Samson and Delilah (1609-10) by Rubens
Interpretation of Baroque Biblical Painting

Pin it

Samson and Delilah (detail)
By Rubens.
Regarded as one of the
Greatest Paintings Ever.

Samson and Delilah (1609-10)


The Bible Story
Analysis of Samson and Delilah
Other Paintings from the Baroque


Name: Samson and Delilah (1609-10)
Artist: Peter Paul Rubens (1577-1640)
Medium: Panel painting, oil on wood
Genre: Christian art
Movement: Flemish Baroque art
Location: National Gallery, London

For the meaning of other celebrated masterpieces,
please see: Famous Paintings Analyzed (1250-1800).


A hugely important figure in Baroque painting, Peter Paul Rubens was greatly influenced by his study of Italian Renaissance art as well as the paintings of Italian Baroque artists like Caravaggio. He painted Samson and Delilah shortly after returning from eight years in Italy, and the influence of classicism and Venetian colorito is plain to see. The painting was commissioned by alderman Nicolaas Rockox (1560-1640) for his private residence in the city. Other masterpieces of history painting by Rubens include: Descent from the Cross (Rubens) (1612-14); The Rape of the Daughters of Leucippus (1618); Minerva Protects Pax from Mars (1629-30, National Gallery, London); and Judgement of Paris (1632-5, National Gallery, London).

The Bible Story

According to the Old Testament of the Bible (Judges 16), Samson - the son of Manoah - was chosen by God to help the Israelites overcome their enemies, the Philistines. In return for taking a vow not to shave or cut his hair (the Nazirite vow), Samson was given supernatural physical strength, which he used to perform a variety of heroic feats. Unfortunately he then fell in love with the temptress Delilah, in the Valley of Sorek. When the Philistines heard about this, they bribed Delilah with 1,100 shekels of silver to discover the secret of Samson's strength. Eventually she discovers that his strength will disappear if his hair is cut, so one night while Samson is asleep she calls for a servant to shave his hair, after which the Philistines rush in and overpower him. Later, Samson - whose hair has now regrown - gains his revenge by bringing down the pillars of the Philistine Temple of Dagon crushing his captors and himself. The story has been the subject of numerous religious paintings created during the era of Baroque art, such as "Samson and Delilah" (1629-30, Gemaldegalerie, Berlin) by Rembrandt (1606-69); and "Samson and Delilah" (1654, Musee des Beaux-Arts de Strasbourg) by Guercino (1591-1666).

Analysis of Samson and Delilah by Rubens

In this masterpiece of Biblical art, Rubens shows a sleeping Samson lying in the arms of Delilah, the woman he loves, having his hair cut by a servant in order to drain his strength. In the background, Philistine soldiers are waiting to pounce as soon as their target has been weakened. Rubens uses symbols to highlight the Delilah's deception and Samson's vulnerability. The Philistine barber, for instance, who is cutting Samson's hair has his hands crossed, symbolizing deceit. And in a niche on the wall behind him there is a statue of Venus, the Goddess of love and her son, Cupid. This alludes to the fact that love is the cause of Samson's downfall. The old woman standing behind Delilah holding a candle to assist the barber in his work is not mentioned in the Bible, but has been added by Rubens to symbolize the role that lies in store for Delilah in the future.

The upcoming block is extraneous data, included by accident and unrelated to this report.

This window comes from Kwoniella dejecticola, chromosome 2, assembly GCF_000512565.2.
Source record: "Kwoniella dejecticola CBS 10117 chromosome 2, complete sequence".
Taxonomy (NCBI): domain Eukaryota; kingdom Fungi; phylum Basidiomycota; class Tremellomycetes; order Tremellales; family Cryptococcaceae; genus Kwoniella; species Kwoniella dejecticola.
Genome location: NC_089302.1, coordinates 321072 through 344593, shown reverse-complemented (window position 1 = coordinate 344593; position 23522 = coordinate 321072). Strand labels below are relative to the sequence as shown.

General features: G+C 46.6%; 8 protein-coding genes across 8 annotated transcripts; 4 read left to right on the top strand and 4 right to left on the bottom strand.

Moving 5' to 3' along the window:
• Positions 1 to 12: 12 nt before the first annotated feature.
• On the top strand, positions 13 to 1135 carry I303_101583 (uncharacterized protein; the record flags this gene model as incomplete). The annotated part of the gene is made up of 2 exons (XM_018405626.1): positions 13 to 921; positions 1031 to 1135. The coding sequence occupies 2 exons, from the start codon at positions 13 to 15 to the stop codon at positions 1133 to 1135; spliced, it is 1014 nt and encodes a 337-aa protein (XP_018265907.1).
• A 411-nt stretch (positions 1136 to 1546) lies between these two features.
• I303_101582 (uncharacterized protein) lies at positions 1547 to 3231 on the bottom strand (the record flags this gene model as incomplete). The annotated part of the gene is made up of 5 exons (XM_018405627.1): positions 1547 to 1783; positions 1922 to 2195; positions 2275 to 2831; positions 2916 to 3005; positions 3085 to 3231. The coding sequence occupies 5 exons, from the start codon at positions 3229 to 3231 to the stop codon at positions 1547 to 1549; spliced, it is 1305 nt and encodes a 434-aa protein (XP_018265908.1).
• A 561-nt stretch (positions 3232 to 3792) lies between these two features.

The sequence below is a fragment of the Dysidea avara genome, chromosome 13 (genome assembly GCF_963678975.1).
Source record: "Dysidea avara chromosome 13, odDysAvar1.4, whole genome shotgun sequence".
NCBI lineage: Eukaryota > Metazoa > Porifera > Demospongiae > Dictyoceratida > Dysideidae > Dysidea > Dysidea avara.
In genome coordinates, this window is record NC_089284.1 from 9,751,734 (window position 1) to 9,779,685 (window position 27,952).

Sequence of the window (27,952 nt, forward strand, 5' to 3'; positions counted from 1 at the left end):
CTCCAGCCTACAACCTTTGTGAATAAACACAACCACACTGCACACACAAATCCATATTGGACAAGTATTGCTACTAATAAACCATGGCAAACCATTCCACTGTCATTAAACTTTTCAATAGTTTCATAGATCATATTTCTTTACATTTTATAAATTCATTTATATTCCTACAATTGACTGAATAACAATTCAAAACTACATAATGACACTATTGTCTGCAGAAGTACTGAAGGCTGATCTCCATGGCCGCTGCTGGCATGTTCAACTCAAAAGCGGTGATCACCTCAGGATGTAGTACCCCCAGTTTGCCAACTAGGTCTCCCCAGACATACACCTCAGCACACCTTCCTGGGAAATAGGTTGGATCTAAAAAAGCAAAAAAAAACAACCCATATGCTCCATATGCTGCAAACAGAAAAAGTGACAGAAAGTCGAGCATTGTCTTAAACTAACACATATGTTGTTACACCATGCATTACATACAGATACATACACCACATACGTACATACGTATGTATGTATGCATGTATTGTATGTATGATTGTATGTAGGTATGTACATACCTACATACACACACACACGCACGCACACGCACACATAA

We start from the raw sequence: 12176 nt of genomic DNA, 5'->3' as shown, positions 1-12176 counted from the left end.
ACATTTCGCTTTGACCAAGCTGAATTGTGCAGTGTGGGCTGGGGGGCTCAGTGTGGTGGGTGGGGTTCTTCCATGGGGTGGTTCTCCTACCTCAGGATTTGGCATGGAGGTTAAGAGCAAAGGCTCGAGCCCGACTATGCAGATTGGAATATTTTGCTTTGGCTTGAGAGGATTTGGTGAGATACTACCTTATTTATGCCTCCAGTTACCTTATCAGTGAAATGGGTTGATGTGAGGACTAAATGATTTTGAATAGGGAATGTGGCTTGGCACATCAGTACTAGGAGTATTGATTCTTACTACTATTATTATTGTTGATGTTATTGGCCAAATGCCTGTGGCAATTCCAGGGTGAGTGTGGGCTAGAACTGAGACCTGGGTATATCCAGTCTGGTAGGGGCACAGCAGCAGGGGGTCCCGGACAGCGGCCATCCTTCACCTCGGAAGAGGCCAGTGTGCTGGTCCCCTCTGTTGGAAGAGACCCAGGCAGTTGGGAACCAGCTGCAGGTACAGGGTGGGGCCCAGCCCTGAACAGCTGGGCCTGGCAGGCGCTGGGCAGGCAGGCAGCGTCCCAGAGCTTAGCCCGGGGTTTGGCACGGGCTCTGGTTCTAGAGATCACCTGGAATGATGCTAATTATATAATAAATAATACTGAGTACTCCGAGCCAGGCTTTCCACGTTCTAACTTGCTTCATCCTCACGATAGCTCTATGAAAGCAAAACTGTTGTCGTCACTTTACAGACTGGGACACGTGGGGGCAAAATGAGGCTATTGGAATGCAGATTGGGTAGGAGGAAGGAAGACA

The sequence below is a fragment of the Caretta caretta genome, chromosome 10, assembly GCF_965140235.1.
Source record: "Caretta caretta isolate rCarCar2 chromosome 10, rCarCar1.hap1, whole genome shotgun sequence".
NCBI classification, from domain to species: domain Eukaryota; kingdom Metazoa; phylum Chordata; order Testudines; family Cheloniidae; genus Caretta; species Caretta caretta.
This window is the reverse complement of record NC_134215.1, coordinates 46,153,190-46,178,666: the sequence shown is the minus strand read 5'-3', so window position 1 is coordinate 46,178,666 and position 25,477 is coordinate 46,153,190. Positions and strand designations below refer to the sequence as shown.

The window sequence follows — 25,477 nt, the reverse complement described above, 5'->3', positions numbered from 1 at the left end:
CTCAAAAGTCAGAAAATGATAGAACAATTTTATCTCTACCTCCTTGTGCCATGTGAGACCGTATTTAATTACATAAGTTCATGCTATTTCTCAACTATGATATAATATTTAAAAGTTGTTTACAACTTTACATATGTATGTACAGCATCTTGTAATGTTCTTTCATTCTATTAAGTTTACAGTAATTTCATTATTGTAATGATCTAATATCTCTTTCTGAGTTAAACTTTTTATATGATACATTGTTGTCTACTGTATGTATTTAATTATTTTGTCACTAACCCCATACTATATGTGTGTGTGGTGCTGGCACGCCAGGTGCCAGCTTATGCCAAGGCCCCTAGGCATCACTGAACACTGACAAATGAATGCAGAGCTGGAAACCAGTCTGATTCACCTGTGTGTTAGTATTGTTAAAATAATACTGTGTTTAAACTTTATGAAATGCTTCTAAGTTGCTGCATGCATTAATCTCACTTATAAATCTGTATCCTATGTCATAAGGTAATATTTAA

On the surface the scene may look peaceful but underneath it contains huge tension. Will Delilah's deception work? Or will our Jewish hero wake up and slaughter his clandestine assailants? Notice the gentle placement of her hand on his back - it may look like a loving gesture but it is only being done to soothe Samson and stop him from waking up and killing her for betraying him.

Rubens' masterful use of chiaroscuro to do justice to Samson's magnificent physique (modelled on Greek sculpture and Michelangelo's Genesis fresco), probably derives from the works of Caravaggio (1573-1610). In fact the picture was earlier attributed to the Dutch artist Gerrit van Honthorst (1592-1656), a painter who worked in Rome in the shadow of Caravaggio, at the beginning of the 17th century. Italian influence is also evident in Rubens' use of colour, which owes much to the Venetian painting he encountered during the 1600s. The sensuality of the scene is greatly enhanced by the rich colours and textures that are visible throughout the room. In particular, Delilah's luscious red dress, the saffron satin throw, the patterned rugs and overhanging purple drapery, as well as the soft illumination (itself almost certainly the influence of Adam Elsheimer) - all add to the sense and atmosphere of pleasure.

The painting was sold following the death of its original owner Nicolaas Rockox, and by the 18th century formed part of the Liechtenstein Collection in Vienna, along with another Rubens work, Massacre of the Innocents (1611). It was purchased by the National Gallery in 1980, for £5 million. Despite the doubt cast upon the provenance of the painting by the Greek scholar Euphronsyne Doxiades (b.1946), recent dendrochronological analysis appears to have confirmed that the work is a genuine Rubens.

Other Paintings from the Baroque

The Crucifixion of St. Peter (1601) by Caravaggio.
Cerasi Chapel, Santa Maria del Popolo, Rome.

Judith Beheading Holofernes (1620) by Artemisia Gentileschi
Uffizi Gallery, Florence.

The Surrender of Breda (1634-5) by Velazquez.
Prado, Madrid.

Abduction of the Sabine Women (1634-5) by Nicolas Poussin.
Metropolitan Museum of Art, New York.

Et in Arcadia Ego (1637) by Nicolas Poussin.
Louvre, Paris.

The Night Watch (1642) Rijksmuseum, Amsterdam.
By Rembrandt.

Portrait of Pope Innocent X (1650) by Velazquez.
Doria Pamphilj Gallery, Rome.


• For more Biblical paintings by artists like Rubens, see: Homepage.

© All rights reserved.